Is Cara Delevingne's 'Industrial Emissions Face Mist' Utopian or Dystopian?
Swedish energy company Vattenfall is working with Nord DDB to promote an "Industrial Emissions Face Mist,” which you can see here, lavishly spritzing Cara Delevingne’s face:
Remember when Evian started punting facial spritzes? At first it felt like a piss-take—water sold back to us, in yet another iteration. Then it felt a little luxurious, like: I’m spritzing my face with Evian! Then it just became one more thing some people threw in their beach totes.
There's something of that weird witchcraft here. The ad's function is to vibe like some delectable luxury pitch. But it's actually trying to sell us on a better future, one we can share if we aspire just enough. "Fossil-free living within one generation," the closing line says.
The mist is a bombastic way to promote hydrogen as an energy alternative to fossil fuels: Imagine that! Emissions so clean you can spray them on your face, because it’s just water.
"Water, water, water." Delevingne repeats this dramatically, evoking both the reflexive belief that water is plentiful and clean, and the uncomfortable awareness that we are facing a growing problem of clean water scarcity, from which the U.S. is far from exempt. (Remember the Flint water crisis? That’s still happening.) So we give a slight Hunger Games shudder as she walks, forever dewy, through what looks like a futuristic hydrogen plant, lavishing in all those delightful H2O emissions.
It's the kind of place we can imagine ourselves being locked out of by tech robber barons when climate urgency hikes the temperature up a notch, and we're all scratching at each other from thirst.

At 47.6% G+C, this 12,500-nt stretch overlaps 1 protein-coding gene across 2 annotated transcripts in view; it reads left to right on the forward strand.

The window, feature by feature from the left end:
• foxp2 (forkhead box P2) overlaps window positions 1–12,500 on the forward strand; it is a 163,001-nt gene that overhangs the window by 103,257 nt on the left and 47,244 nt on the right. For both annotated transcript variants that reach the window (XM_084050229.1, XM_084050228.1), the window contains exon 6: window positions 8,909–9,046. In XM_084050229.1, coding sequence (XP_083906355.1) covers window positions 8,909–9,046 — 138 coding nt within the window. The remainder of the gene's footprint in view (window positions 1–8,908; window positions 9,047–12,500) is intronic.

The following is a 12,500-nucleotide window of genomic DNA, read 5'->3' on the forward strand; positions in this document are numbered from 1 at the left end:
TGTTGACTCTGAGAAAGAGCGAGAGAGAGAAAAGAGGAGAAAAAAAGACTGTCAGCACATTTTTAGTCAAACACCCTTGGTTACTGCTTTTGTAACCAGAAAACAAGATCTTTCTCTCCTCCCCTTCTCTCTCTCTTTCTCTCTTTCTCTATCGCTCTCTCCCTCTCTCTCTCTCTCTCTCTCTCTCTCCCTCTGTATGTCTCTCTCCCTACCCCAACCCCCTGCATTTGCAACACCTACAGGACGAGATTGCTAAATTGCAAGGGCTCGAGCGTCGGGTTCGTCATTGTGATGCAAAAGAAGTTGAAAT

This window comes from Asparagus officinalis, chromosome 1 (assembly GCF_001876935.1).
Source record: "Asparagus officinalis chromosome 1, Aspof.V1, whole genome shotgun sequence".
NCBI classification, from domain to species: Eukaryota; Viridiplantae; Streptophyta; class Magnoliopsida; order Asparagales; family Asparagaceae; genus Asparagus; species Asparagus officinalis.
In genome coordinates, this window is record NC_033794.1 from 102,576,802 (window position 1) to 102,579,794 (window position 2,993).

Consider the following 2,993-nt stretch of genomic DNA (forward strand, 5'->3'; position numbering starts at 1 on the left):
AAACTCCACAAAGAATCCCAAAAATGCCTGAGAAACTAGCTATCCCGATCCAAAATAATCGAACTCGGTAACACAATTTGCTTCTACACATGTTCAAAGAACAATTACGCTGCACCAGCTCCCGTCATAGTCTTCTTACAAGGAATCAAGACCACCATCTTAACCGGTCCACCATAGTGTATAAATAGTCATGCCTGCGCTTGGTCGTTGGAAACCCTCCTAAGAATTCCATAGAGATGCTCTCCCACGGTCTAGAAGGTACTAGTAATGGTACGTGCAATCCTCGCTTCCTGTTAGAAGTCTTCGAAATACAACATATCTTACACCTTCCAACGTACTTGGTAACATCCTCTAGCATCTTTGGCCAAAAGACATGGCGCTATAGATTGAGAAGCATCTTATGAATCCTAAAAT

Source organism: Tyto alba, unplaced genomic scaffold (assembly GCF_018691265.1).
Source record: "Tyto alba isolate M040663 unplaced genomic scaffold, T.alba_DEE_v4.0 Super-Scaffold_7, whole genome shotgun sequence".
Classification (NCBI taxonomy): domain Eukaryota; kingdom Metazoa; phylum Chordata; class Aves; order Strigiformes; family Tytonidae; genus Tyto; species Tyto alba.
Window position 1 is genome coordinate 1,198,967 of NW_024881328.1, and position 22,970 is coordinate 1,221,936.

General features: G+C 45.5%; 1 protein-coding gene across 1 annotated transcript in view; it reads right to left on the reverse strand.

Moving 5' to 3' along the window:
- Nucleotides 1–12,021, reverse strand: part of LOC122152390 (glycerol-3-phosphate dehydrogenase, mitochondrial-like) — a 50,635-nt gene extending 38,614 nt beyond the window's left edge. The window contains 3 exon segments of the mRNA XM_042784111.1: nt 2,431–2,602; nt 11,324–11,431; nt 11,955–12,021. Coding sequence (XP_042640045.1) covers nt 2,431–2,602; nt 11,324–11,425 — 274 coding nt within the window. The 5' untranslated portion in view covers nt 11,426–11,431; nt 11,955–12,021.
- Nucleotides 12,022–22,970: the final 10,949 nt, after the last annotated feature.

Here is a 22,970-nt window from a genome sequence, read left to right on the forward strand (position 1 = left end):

Last year, Vattenfall partnered with steel purveyor SSAB, and mining firm LKAB, to inaugurate HYBRIT, a partly government-funded pilot facility for fossil-free hydrogen gas storage. The pilot will run through 2024, paying host to tests for replacing goods and utilities that typically rely on fossil fuel.
This is a significant move. Hydrogen’s long history as a potential fossil-fuel alternative is complicated, fraught with pessimism about how much it can really help. (It can’t undo the climate crisis on its own. You basically need whole-systems transformation and a dramatic rethinking of the economic system—incidentally the root of the clean water shortage—to turn this big dirty boat around.)
But the ad’s immediate function is to spark hope, and maybe inspire other big industrials to partner up as Vattenfall did to launch HYBRIT. "I think the main goal with this is to make it easier for people to understand what fossil fuel-free hydrogen is and how clean emissions can be," Nord DDB's Jacqueline Hellstedt told AdAge.
The campaign will run on TV, digital, social media, and out-of-home over the next two months. While the face mist isn’t for sale, Vattenfall actually did work with organic cosmetics brand c/o Gerd to create a limited supply of 50mL bottles, to show that fossil-free hydrogen emissions are indeed clean enough to spritz on your kisser.